Want to read more?
We value our content and access to our full site is only available on subscription. Your subscription entitles you to 7-day-a-week access to our website, plus a full digital copy of that week’s paper to read on your pc/mac or mobile device In addition your subscription includes access to digital archive copies from 2006 onwards
Work began on Monday August 5 to increase car parking provision and build two composting toilets at the foot of Bla Bheinn on the B8083 between Broadford and Elgol on Skye.
The restructuring of the existing facilities will be carried out by Torrin-based contractor John MacKinnon, with the work expected take eight weeks to complete.
It will increase parking provision from approximately 20 spaces at present to 34 and will include disabled access bays. The composting toilets do not require a mains water supply and are therefore a low-cost way of providing toilet facilities. They are also environmentally friendly and need only minimal maintenance.
The upgrade will also include new signs and interpretation boards to help visitors better understand the landscape, wildlife, culture and heritage of the area – and to remind people of the importance of responsible visitor behaviour as summed up in the slogan Leave No Trace.
During construction, at least 50 per cent of the car park will remain open for visitors, although there may be short periods when full closure is necessary to carry out specific operations.
Overflow parking will be available along the roadside, as was the case prior to the construction of the existing car park. While the upgrade is in progress, the work area will be clearly demarcated with barriers and warning signs.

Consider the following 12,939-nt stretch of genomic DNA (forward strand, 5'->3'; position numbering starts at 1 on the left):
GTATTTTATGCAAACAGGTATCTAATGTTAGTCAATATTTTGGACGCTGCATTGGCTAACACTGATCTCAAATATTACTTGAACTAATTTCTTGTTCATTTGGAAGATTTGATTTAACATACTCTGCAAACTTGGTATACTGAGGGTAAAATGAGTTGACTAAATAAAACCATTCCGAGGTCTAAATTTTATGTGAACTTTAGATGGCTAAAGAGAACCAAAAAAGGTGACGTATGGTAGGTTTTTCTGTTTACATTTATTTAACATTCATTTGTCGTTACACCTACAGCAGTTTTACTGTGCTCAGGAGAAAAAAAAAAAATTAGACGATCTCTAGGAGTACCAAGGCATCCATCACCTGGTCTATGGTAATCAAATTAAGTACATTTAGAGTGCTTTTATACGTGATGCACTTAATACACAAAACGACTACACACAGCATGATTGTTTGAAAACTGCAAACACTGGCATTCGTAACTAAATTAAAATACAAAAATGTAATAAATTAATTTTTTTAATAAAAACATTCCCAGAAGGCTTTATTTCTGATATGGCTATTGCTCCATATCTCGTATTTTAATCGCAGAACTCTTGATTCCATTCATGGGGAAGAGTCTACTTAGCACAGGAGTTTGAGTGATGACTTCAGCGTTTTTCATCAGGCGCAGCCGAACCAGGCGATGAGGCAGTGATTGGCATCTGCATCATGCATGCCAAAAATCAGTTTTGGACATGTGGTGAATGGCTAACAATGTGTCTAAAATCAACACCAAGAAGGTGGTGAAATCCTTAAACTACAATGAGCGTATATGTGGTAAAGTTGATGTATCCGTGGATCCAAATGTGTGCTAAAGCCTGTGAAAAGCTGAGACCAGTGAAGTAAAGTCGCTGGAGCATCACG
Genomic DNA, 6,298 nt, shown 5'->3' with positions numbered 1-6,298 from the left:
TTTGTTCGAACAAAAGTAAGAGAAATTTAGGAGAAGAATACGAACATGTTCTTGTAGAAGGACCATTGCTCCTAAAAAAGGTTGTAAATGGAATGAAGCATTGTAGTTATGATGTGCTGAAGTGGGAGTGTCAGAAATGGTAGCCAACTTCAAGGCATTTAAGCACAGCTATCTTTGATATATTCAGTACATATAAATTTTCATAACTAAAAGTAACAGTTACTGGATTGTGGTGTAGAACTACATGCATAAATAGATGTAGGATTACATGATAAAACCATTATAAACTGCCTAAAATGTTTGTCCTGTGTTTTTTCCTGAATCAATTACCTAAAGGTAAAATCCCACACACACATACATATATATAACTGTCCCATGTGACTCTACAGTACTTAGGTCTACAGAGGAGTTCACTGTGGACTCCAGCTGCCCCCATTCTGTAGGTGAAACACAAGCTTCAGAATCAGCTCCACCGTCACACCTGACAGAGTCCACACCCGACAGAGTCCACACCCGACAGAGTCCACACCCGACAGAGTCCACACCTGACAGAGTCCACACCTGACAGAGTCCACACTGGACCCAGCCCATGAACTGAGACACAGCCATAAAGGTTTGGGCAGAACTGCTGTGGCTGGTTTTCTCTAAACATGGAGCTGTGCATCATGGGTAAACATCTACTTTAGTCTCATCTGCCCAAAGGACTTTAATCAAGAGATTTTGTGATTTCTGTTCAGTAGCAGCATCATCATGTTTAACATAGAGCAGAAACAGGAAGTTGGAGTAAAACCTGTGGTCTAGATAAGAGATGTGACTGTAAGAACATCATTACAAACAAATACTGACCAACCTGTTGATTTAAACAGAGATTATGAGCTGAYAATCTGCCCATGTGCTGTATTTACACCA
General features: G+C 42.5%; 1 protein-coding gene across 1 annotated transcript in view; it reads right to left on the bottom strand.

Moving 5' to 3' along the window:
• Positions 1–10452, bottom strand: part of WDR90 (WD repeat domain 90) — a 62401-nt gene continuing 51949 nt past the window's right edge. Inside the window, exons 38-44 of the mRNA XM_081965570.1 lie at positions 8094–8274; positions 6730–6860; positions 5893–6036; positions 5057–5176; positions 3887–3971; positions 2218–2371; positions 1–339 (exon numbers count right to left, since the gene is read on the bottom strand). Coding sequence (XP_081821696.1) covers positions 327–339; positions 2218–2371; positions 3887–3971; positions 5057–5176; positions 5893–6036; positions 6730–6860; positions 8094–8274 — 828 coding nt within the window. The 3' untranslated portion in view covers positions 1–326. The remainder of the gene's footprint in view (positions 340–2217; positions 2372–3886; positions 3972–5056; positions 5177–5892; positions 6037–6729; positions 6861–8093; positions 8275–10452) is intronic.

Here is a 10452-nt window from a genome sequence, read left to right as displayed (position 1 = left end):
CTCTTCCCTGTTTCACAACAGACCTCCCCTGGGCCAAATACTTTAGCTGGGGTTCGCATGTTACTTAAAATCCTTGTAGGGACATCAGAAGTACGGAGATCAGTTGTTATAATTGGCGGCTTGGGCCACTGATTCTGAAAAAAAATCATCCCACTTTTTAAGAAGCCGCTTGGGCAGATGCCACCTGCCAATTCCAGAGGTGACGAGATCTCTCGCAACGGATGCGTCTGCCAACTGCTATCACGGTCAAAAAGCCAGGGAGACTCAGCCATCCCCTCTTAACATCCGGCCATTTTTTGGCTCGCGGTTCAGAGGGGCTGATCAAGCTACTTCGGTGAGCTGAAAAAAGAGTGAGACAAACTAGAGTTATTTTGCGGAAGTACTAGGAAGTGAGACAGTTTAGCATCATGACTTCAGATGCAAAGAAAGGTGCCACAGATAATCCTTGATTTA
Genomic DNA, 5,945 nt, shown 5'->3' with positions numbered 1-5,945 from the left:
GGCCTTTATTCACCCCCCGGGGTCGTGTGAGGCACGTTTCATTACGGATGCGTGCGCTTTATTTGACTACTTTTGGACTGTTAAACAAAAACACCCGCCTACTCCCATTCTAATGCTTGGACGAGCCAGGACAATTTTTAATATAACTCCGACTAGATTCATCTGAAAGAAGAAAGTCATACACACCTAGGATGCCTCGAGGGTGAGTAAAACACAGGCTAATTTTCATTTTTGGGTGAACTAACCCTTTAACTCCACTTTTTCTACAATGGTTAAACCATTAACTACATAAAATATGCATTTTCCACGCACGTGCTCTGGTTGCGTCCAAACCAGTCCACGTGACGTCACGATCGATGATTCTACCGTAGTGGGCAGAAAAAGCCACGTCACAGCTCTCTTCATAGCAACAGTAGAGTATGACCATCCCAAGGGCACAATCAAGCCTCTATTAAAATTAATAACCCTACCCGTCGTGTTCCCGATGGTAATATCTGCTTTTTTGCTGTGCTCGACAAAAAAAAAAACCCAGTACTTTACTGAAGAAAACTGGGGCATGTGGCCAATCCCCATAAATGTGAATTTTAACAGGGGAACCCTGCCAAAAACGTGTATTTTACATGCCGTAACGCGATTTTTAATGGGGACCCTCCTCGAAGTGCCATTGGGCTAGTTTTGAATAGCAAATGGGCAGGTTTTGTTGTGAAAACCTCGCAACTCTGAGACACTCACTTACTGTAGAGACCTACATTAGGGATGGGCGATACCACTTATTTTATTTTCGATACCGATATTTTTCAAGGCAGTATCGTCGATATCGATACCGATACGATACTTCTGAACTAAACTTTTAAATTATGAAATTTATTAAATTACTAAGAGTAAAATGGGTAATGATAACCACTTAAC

Rich Williams, land operations manager of the John Muir Trust, said: ‘As we all know, tourist numbers coming to Skye are on the rise, creating infrastructure problems in certain areas.
‘Bla Bheinn is a magnificent mountain with superb views over land and sea, and one of the more accessible Cuillin peaks, so it is understandably popular among visitors.
‘The trust has invested heavily in footpath repairs in recent years and is now trying to tackle parking congestion and thoughtless litter and human waste problems.’
The John Muir Trust manages 12,000 hectares on Skye, including the Strathaird, Torrin and Sconser estates, crofting settlements such as Elgol and part of the Cuillin Hills National Scenic Area. Over the past two years, the Trust has – with the support of its members, supporters and external funding bodies – invested £263,000 repairing and upgrading its network of footpaths and has recently taken on two new members of staff from the local area.
The trust is also working closely with the Broadford campus of the UHI to help train students and local people as part of the Crofting and Countryside Skills course.